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Bad news is good: Stocks up Thursday. Weak ISM data = Fed rate cut?

Written By | Oct 3, 2019

WASHINGTON –As I noted earlier this week, September’s disappointing ISM manufacturing numbers kicked off this week’s carnage in US stock markets. ZeroHedge agrees, noting “Since ISM manufacturing disappointed, The Dow has plummeted 1300 points to its lowest since August.” Which ZH calls a “Catacl-ISM.” Yet Thursday morning, a few cautious bulls entered the trading ring again. On more bad news. Namely, weak data in the US services sector. And health issues with Bernie Sanders. But, wait! That could mean that we might get another Fed rate cut in October. Maybe bad news is good news!

Okay, this kind of logic seems of a kind with the latest House impeachment fantasy implosion. But, unlike the Fools on the Hill, Mr Market’s logic, while weird, actually makes more sense.

But first, let’s look at the bad news horror show that marked Wednesday’s awful market close.

First, the bad news

ZeroHedge gives us a nasty-looking e-mini futures chart. It pointed toward this morning’s poor opening trade.




bad news

Some pretty ugly e-mini futures trades. Chart via ZeroHedge.

The right side of this chart, as outlined, pictures how Mr Market behaved through Wednesday’s close. Yikes! ZH comments that

Just as ominous if not more so is this Wednesday McClellan Oscillator portrait, via our friends at Stockcharts.com, a service to which we subscribe. (Charts here are from the site’s public pages.)

bad news, Fed rate cut

McClellan Oscillator, COB 10/02/19. Courtesy Stockcharts.com.

That sure seems to confirm what we just saw in that ZH e-mini futures contract which follows and tries to predict where the S&P 500 will go next. Yesterday’s McClellan Oscillator showed that indicator nearing the very bottom of its 2019 bear peak, which we’ll address in a moment.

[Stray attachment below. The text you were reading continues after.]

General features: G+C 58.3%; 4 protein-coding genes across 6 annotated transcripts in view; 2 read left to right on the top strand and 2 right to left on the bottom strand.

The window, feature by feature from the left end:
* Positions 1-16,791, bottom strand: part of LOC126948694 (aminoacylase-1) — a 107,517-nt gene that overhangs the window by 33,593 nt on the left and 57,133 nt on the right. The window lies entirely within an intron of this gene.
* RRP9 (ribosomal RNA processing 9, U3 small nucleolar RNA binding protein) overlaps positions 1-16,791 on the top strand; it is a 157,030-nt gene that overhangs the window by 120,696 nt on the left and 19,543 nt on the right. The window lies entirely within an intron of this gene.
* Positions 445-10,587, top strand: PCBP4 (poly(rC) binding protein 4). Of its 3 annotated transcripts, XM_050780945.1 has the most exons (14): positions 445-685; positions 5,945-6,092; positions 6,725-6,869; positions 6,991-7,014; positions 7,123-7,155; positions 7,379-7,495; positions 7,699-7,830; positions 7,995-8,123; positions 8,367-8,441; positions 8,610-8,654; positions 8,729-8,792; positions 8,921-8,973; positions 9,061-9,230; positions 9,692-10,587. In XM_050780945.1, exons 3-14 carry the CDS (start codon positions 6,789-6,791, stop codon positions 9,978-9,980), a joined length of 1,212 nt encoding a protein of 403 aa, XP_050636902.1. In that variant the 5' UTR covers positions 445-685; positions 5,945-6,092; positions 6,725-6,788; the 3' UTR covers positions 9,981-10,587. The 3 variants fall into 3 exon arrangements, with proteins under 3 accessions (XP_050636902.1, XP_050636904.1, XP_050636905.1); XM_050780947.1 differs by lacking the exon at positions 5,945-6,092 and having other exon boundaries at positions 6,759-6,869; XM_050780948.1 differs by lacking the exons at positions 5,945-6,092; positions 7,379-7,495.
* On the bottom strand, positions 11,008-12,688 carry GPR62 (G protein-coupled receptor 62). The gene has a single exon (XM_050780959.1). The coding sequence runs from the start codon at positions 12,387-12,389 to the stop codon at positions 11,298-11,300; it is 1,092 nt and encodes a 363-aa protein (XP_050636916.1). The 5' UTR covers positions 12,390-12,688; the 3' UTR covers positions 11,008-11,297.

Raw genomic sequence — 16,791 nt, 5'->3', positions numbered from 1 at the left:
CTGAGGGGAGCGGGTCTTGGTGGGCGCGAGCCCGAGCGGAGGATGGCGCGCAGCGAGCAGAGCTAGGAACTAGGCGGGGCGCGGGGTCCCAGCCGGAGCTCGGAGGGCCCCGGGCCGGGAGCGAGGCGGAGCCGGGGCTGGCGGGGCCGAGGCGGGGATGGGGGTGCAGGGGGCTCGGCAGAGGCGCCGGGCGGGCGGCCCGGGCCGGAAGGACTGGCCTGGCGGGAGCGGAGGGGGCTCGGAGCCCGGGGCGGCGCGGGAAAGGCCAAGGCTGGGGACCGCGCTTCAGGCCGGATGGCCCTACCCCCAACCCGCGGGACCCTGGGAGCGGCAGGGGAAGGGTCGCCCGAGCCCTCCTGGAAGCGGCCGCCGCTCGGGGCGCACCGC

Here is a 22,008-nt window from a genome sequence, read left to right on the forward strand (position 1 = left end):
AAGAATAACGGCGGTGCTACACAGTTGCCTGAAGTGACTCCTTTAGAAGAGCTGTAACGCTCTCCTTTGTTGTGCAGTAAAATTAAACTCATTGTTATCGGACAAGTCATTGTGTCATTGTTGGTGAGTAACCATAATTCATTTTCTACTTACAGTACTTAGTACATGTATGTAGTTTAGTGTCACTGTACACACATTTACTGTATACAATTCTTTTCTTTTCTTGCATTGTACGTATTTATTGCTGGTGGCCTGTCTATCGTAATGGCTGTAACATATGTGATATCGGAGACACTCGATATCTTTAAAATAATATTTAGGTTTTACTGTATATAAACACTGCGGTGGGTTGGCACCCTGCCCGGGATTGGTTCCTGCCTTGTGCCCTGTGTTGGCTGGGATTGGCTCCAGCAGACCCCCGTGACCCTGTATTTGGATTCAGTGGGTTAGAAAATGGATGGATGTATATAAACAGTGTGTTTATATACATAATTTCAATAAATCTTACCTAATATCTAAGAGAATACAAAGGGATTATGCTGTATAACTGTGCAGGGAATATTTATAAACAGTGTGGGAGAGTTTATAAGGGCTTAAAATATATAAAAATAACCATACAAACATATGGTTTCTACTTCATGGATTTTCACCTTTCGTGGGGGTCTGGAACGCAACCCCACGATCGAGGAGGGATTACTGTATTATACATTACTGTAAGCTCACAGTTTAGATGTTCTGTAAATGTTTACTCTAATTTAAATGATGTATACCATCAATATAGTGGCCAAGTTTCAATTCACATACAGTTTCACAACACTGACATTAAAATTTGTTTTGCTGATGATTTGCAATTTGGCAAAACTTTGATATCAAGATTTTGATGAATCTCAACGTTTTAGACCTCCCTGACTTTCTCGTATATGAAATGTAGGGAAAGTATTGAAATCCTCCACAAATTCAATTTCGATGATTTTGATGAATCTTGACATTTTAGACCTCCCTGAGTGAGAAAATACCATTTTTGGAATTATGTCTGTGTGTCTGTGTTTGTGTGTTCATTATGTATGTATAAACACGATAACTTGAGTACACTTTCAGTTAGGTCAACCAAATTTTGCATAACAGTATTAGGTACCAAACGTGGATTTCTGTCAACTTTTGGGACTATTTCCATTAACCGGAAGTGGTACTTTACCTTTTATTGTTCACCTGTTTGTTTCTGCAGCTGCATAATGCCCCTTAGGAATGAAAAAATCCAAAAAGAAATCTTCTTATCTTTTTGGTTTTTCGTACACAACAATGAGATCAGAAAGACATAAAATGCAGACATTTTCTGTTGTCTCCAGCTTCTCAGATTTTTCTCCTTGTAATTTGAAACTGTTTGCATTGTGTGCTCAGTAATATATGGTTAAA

And even more bad news from the VIX

Finally, if you need any more confirmation that this week’s trading action truly and sincerely sucked, check out Wednesday’s COB VIX chart, which illustrates stock market volatility. A higher number usually indicates things are getting ever more bearish. And Wednesday’s chart, below, is starting to give us a nasty volatility portrait.

bad news

VIX, COB 10/02/19. Chart courtesy Stockcharts.com.

But maybe bad news is good

But maybe after that unpleasant ISM services sector number this morning, which confirms the mighty US economic engine is sputtering, the Fed will wise up and get moving on more and bigger rate cuts. At least one more quarter-point drop this month, and maybe another quarter point this December. At least that’s what Mr Market and his pals, the Wall Street bulls, are hoping. Along with the Trump administration.

After a few gloomy, nay-saying reports this morning, CNBC online has apparently changed its tune on the market. For now. Their latest report highlights a modest comeback in tech stocks which, given their high natural volatility, have been leading the stock market down. But today:

“Tech stocks led the way higher. Facebook rose 2.4% as fellow “FANG” stock such as Alphabet and Amazon gained 0.9% and 0.2%, respectively. Apple traded 0.8% higher.

“Stocks tumbled after the Institute for Supply Management said its reading on the U.S. services sector fell last month to its lowest level since August 2016. The ISM nonmanufacturing index came in at 52.6 for September. Economists polled by Dow Jones expected a print of 55.3.

“‘We are concerned that the manufacturing slowdown is bleeding into services, but while the number was weak this morning, it was still in positive territory,’ said Janet Johnston, portfolio manager at TrimTabs Asset Management. ‘In this environment where one day you have good data and the other you have weak data, we think the best way to play it is with high-quality companies with free cash flow growth, strong balance sheets and other moats.’”

But here’s CNBC’s money graf

“The probability of a rate cut by the Fed this month increased following the ISM’s report release. Expectations for an October rate cut jumped to 93.5% from 77% on Wednesday, according to the CME Group’s FedWatch tool.”



The China Syndrome…

Also a potential plus for the market: the fact that US-China trade talks are scheduled to resume next week. We’ve been down the positive-rumor path before on this one, and the Chinese have every reason to wait President Trump out on the tariff battle, given the constant encouragement of the perpetually sore-loser Democrats who continue their attempted re-do of Election 2016 by ousting Trump on trumped-up fake charges.